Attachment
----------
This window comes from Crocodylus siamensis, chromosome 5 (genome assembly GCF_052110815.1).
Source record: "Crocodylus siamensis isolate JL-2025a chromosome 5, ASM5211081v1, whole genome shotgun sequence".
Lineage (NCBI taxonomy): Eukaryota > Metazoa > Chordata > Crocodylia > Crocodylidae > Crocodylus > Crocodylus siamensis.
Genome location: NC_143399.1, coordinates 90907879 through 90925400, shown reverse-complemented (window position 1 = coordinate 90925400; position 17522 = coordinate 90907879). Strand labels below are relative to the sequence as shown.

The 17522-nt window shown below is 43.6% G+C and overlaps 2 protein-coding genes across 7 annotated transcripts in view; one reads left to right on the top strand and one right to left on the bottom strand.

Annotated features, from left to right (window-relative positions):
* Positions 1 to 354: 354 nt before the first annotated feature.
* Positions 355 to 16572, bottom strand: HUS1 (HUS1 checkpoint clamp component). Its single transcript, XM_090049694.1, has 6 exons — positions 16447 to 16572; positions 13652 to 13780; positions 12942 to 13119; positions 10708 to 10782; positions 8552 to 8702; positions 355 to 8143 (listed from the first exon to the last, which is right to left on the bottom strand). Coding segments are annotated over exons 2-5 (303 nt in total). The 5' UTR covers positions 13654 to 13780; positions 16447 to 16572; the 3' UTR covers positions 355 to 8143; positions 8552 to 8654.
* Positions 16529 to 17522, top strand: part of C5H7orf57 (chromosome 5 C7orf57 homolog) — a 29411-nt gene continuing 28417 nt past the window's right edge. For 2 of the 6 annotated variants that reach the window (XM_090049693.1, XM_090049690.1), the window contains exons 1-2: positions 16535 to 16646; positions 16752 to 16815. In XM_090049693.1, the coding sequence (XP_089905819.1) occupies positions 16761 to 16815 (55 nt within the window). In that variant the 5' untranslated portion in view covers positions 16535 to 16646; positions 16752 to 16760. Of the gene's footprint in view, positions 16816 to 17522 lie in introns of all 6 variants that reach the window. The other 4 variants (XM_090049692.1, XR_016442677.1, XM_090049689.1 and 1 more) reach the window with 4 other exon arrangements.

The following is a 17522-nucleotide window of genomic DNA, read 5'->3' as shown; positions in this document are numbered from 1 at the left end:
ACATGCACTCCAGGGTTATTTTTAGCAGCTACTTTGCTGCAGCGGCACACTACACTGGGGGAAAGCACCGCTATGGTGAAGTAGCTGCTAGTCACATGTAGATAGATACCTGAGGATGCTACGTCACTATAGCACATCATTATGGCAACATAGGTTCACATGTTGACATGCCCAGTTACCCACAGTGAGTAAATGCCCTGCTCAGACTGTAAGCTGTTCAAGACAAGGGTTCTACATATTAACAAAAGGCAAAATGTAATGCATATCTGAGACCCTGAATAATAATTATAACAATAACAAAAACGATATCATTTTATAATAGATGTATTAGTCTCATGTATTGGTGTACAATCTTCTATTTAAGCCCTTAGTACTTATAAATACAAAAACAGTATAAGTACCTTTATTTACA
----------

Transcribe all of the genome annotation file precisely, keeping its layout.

This window comes from Crocodylus siamensis, chromosome 5 (genome assembly GCF_052110815.1).
Source record: "Crocodylus siamensis isolate JL-2025a chromosome 5, ASM5211081v1, whole genome shotgun sequence".
Lineage (NCBI taxonomy): Eukaryota > Metazoa > Chordata > Crocodylia > Crocodylidae > Crocodylus > Crocodylus siamensis.
Genome location: NC_143399.1, coordinates 90907879 through 90925400, shown reverse-complemented (window position 1 = coordinate 90925400; position 17522 = coordinate 90907879). Strand labels below are relative to the sequence as shown.

The 17522-nt window shown below is 43.6% G+C and overlaps 2 protein-coding genes across 7 annotated transcripts in view; one reads left to right on the top strand and one right to left on the bottom strand.

Annotated features, from left to right (window-relative positions):
* Positions 1 to 354: 354 nt before the first annotated feature.
* Positions 355 to 16572, bottom strand: HUS1 (HUS1 checkpoint clamp component). Its single transcript, XM_090049694.1, has 6 exons — positions 16447 to 16572; positions 13652 to 13780; positions 12942 to 13119; positions 10708 to 10782; positions 8552 to 8702; positions 355 to 8143 (listed from the first exon to the last, which is right to left on the bottom strand). Coding segments are annotated over exons 2-5 (303 nt in total). The 5' UTR covers positions 13654 to 13780; positions 16447 to 16572; the 3' UTR covers positions 355 to 8143; positions 8552 to 8654.
* Positions 16529 to 17522, top strand: part of C5H7orf57 (chromosome 5 C7orf57 homolog) — a 29411-nt gene continuing 28417 nt past the window's right edge. For 2 of the 6 annotated variants that reach the window (XM_090049693.1, XM_090049690.1), the window contains exons 1-2: positions 16535 to 16646; positions 16752 to 16815. In XM_090049693.1, the coding sequence (XP_089905819.1) occupies positions 16761 to 16815 (55 nt within the window). In that variant the 5' untranslated portion in view covers positions 16535 to 16646; positions 16752 to 16760. Of the gene's footprint in view, positions 16816 to 17522 lie in introns of all 6 variants that reach the window. The other 4 variants (XM_090049692.1, XR_016442677.1, XM_090049689.1 and 1 more) reach the window with 4 other exon arrangements.

The following is a 17522-nucleotide window of genomic DNA, read 5'->3' as shown; positions in this document are numbered from 1 at the left end:
ACATGCACTCCAGGGTTATTTTTAGCAGCTACTTTGCTGCAGCGGCACACTACACTGGGGGAAAGCACCGCTATGGTGAAGTAGCTGCTAGTCACATGTAGATAGATACCTGAGGATGCTACGTCACTATAGCACATCATTATGGCAACATAGGTTCACATGTTGACATGCCCAGTTACCCACAGTGAGTAAATGCCCTGCTCAGACTGTAAGCTGTTCAAGACAAGGGTTCTACATATTAACAAAAGGCAAAATGTAATGCATATCTGAGACCCTGAATAATAATTATAACAATAACAAAAACGATATCATTTTATAATAGATGTATTAGTCTCATGTATTGGTGTACAATCTTCTATTTAAGCCCTTAGTACTTATAAATACAAAAACAGTATAAGTACCTTTATTTACA